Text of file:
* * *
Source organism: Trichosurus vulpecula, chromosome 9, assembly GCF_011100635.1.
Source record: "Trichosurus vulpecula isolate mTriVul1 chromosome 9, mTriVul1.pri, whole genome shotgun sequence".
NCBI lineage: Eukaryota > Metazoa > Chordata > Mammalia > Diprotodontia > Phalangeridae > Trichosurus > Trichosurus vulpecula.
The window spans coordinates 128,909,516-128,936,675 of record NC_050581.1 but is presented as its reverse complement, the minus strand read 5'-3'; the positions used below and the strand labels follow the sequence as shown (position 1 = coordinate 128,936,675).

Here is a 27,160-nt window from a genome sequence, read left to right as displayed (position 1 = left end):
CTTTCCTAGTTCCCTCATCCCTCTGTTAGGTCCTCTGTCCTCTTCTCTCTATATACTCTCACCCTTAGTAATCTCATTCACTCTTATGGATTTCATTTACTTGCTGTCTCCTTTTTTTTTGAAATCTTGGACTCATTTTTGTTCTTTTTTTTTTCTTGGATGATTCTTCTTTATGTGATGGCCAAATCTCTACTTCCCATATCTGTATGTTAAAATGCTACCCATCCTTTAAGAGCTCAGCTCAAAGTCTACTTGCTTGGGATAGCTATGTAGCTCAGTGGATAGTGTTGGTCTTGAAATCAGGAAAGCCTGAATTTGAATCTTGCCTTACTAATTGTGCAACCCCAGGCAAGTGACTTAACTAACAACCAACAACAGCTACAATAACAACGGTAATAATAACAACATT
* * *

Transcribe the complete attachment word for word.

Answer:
Source organism: Trichosurus vulpecula, chromosome 9, assembly GCF_011100635.1.
Source record: "Trichosurus vulpecula isolate mTriVul1 chromosome 9, mTriVul1.pri, whole genome shotgun sequence".
NCBI lineage: Eukaryota > Metazoa > Chordata > Mammalia > Diprotodontia > Phalangeridae > Trichosurus > Trichosurus vulpecula.
The window spans coordinates 128,909,516-128,936,675 of record NC_050581.1 but is presented as its reverse complement, the minus strand read 5'-3'; the positions used below and the strand labels follow the sequence as shown (position 1 = coordinate 128,936,675).

Here is a 27,160-nt window from a genome sequence, read left to right as displayed (position 1 = left end):
CTTTCCTAGTTCCCTCATCCCTCTGTTAGGTCCTCTGTCCTCTTCTCTCTATATACTCTCACCCTTAGTAATCTCATTCACTCTTATGGATTTCATTTACTTGCTGTCTCCTTTTTTTTTGAAATCTTGGACTCATTTTTGTTCTTTTTTTTTTCTTGGATGATTCTTCTTTATGTGATGGCCAAATCTCTACTTCCCATATCTGTATGTTAAAATGCTACCCATCCTTTAAGAGCTCAGCTCAAAGTCTACTTGCTTGGGATAGCTATGTAGCTCAGTGGATAGTGTTGGTCTTGAAATCAGGAAAGCCTGAATTTGAATCTTGCCTTACTAATTGTGCAACCCCAGGCAAGTGACTTAACTAACAACCAACAACAGCTACAATAACAACGGTAATAATAACAACATT